6. For increasing banking penetration and financial inclusion, there is a need to open branches in centres that are unbanked. Unbanked centres are those which do not have any brick and mortar structure of a scheduled commercial bank for customer based banking transactions. Therefore, the current branch authorisation policy mandates that banks have to open at least 25 percent of all branches opened in a year in unbanked rural centres, as detailed in para 9 (a) below.

7. The general permission available for opening of branches by domestic scheduled commercial banks in Tier 1 to Tier 6 centres across the country will encompass specialised branches, extension counters, satellite offices, service branches, Central Processing Centres (CPCs) and all other offices/branches of the bank. Thus, banks are not required to approach RBI for authorisation for opening branches or any other places of business or administrative offices in any centre.

8. Banks may formulate an annual plan for the financial year, approved by the Board of the bank as part of their annual strategy for branch expansion. While formulating this plan, they may keep various factors in mind such as setting up of low cost branches, innovative use of technology, including internet banking and virtual banking to reduce physical footfalls, improving customer service, etc.

9. The opening of branches during a financial year will be subject to the conditions given below. Extension counters, satellite offices, mobile branches, CPCs, service branches and administrative offices can be freely opened in any centre and will not be reckoned for the purposes of paras (a) and (b) below.

a) At least 25 percent of the total number of branches opened during a financial year (excluding entitlement for branches in Tier 1 centres given by way of incentive as stated in para 10 below), must be opened in unbanked rural (Tier 5 and Tier 6) centres, i.e, centres which do not have a brick and mortar structure of any scheduled commercial bank for customer based banking transactions.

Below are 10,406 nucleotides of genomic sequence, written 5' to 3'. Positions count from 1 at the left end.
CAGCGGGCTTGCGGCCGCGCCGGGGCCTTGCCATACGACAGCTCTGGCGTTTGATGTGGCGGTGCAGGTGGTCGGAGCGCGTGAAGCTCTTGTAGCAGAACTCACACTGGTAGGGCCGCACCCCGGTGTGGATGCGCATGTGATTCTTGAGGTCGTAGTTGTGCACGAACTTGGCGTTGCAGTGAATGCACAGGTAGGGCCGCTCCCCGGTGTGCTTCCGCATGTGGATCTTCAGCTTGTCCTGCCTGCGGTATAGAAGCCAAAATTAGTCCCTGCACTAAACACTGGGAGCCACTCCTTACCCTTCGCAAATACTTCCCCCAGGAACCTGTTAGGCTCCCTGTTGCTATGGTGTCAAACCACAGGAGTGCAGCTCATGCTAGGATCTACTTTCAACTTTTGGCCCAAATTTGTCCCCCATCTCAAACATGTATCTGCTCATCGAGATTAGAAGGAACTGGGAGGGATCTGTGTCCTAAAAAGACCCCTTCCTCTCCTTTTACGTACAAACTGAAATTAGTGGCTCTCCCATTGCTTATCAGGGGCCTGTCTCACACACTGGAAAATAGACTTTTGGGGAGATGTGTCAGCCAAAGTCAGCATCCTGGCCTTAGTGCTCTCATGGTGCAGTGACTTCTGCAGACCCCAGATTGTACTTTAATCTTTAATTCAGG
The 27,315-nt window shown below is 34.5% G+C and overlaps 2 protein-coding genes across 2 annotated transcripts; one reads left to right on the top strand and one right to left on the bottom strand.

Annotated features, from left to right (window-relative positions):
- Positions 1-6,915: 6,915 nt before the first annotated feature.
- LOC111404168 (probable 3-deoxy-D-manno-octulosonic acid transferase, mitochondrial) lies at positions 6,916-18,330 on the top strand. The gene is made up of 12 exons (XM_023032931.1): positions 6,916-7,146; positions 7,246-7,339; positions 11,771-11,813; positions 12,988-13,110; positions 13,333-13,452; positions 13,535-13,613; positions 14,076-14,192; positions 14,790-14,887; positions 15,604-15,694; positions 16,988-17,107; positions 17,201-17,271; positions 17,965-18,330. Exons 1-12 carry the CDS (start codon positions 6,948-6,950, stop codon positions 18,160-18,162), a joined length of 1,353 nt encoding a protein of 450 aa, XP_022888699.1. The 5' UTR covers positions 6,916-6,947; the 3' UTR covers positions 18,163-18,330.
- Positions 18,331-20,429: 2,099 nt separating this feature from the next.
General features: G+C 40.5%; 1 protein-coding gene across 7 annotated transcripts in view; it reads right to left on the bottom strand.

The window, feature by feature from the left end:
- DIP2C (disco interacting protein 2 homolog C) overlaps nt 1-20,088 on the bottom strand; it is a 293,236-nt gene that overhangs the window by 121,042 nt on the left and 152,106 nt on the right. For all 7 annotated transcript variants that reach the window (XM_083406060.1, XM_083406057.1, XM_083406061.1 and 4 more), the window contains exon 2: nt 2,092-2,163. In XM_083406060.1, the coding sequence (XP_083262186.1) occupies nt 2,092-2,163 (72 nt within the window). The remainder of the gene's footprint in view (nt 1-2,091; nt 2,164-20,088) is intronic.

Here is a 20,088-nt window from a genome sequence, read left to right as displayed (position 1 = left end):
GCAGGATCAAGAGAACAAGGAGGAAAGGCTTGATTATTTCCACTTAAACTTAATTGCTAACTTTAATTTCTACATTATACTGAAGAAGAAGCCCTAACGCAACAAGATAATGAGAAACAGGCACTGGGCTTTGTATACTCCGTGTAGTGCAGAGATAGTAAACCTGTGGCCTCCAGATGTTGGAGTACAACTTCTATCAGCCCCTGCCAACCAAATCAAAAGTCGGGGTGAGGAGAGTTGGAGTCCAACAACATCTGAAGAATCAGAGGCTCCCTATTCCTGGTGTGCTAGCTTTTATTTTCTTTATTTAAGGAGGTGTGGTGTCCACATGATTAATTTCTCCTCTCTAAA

b) The total number of branches opened in Tier 1 centres during the financial year (excluding entitlement for branches in Tier 1 centres given by way of incentive as stated in para 10 below) cannot exceed the total number of branches opened in Tier 2 to Tier 6 centres and all centres in the North Eastern States and Sikkim.

10. As stated in para 5 above, since there is a continuing need for opening more branches in underbanked districts of underbanked States for ensuring more uniform spatial distribution, banks would be provided incentive for opening such branches. Accordingly, banks may open branches in Tier 1 centres, [over and above their eligibility as defined at para 9 (a) and (b) above], equal to the number of branches opened in Tier 2 to Tier 6 centres of underbanked districts of underbanked States, excluding such of the branches opened in unbanked rural centres that are located in the underbanked districts of underbanked States.

11. Banks have to ensure that all branches opened during a financial year are in compliance with the norms as stipulated above. In case a bank is unable to open all the branches it is eligible for in Tier 1 centres, as per paras 9 and 10 above, it may carry-over (open) these branches during subsequent two years.